In this unfavorable context Genet reopened the controversy, proposing a return to the syllabic hypothesis. According to him, the Maya script was composed of pictograms, symbolic and phonetic elements. He wrote: “The Mayas-Quiché graphic system and the Mexican graphic system were similar, and having the same basis: 1) a combination of images 2) of symbolic 3) and phonetic glyphs” (Revue I (2): 37).(Note 5) These last were used according to a syllabic principle. In the Histoire des peuples mayas-Quichés, he added: “Beside this rudimentary (ideographic) writing, there existed an elaborated syllabic writing (uooh), only a few signs of which have been deciphered so far” (197). Tozzer (in Whorf 1933: ix) conveyed to Benjamin L. Whorf (1933, 1935) the merits of this revised hypothesis. However, Whorf himself referred in his articles to Genet’s work. Blom and his journal Maya Research was probably the link between both researchers. It would be erroneous to give Genet the sole credit of this rediscovery, since it found a positive echo among many different epigraphers at the time.
As stressed by Houston et. al. (2001:283), Genet correctly deciphered the glyph for “war” through a brilliant comparison with the Nahuatl glyph, which indirectly suggests that he was reasonably familiar with Nahuatl (unlike many other Mayanists). The Nahuatl glyph combines darts and a shield. In the Maya codices (Cortesianus 17, Dresdensis 60, Peresianus 3), we find a glyph that is composed of a shield and a flint point, very similar to the Aztec sign, which Genet reasonably interpreted as the glyph for war. In another text Genet returns to this interpretation, adding that in the Mendoza Codex the glyph of war (quoted by Beyer), composed by the dart (mitl), shield (chimalli) and a speech-scroll (nahua) signs, is not pronounced michimalnahua, but yaonahuac (Revue, p. 69). If his reading is somewhat questionable, this commentary suggests the possible translation from glyphic writing to language. In his Histoire des peuples mayas-Quichés (p. 198), he was more precise: “difficulties begin with composed signs: words do not correspond any more to each phonetic sign”.(Note 6) However, Genet did not dare yet make the following step of phonetic reading of Maya glyphs. His comparisons with the Kuna ideographic system prove it: for him, glyphs and syllables remain merely mnemotecnic supports.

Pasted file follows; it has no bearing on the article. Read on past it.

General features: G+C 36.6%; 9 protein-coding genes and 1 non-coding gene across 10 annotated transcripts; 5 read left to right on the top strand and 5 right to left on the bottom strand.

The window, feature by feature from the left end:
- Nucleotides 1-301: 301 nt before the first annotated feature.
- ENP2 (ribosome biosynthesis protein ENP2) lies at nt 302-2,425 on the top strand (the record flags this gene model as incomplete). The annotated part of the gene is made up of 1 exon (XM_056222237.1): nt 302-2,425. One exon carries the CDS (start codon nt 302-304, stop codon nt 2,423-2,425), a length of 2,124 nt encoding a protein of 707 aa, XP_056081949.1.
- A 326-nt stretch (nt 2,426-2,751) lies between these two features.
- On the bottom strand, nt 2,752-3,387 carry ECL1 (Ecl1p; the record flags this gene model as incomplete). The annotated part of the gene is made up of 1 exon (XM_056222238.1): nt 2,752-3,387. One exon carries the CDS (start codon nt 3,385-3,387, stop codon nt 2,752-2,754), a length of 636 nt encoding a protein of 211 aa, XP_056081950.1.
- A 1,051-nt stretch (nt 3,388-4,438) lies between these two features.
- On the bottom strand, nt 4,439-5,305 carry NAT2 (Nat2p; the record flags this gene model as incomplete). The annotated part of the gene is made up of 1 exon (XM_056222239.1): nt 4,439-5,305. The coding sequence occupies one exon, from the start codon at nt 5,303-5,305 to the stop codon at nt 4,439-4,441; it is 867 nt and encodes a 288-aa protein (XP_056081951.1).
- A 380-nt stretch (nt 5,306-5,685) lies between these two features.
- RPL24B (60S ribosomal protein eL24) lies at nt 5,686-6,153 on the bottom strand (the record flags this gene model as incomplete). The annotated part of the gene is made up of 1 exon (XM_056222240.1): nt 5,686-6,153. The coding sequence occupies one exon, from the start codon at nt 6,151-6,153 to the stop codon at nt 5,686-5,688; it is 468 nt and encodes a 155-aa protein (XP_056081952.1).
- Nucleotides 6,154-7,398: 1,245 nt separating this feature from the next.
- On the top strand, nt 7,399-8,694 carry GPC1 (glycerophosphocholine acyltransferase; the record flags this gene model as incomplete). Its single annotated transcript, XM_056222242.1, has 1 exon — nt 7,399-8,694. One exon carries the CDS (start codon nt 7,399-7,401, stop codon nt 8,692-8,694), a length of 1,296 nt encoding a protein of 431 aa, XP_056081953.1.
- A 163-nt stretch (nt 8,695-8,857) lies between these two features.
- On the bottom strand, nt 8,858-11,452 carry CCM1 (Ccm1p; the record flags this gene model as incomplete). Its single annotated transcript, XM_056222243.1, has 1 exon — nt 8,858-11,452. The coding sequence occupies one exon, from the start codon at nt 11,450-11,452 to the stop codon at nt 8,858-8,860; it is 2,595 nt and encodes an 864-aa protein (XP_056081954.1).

He returned to his syllabic approach in his review of Roys’ book (Revue, p.34): “Roys (p. 209, note 4) says that the illness glyph represents a parrot clutching a snake in its claws”…. “This is further proof, as we always asserted, that a large part of the Maya-Quichés glyphs are syllabic.” In another article, he insisted once more, referring to a colonial Maya manuscript he read: “It would be interesting to recover this submission manuscript, since it would probably provide us with the glyphs of the names of the indigenous leaders on one side, and their transcriptions in latin characters, the bilingual aspect we lack for the decipherment of Yucatec inscriptions” (Revue, p. 40 (note 4). In the same comparative perspective with the Mexica system, once again, he returned to his idea, with the name Cam Pech, formed by the snake and the tick signs: “God Campech’s headdress was none other than his name written glyphically in syllables (Revue p. 47). This is the Mexican system for anthroponyms. In other words, if he strongly asserts a syllabic reading, he still cannot make up his mind to affirm the structural link between glyphic writing and Maya languages.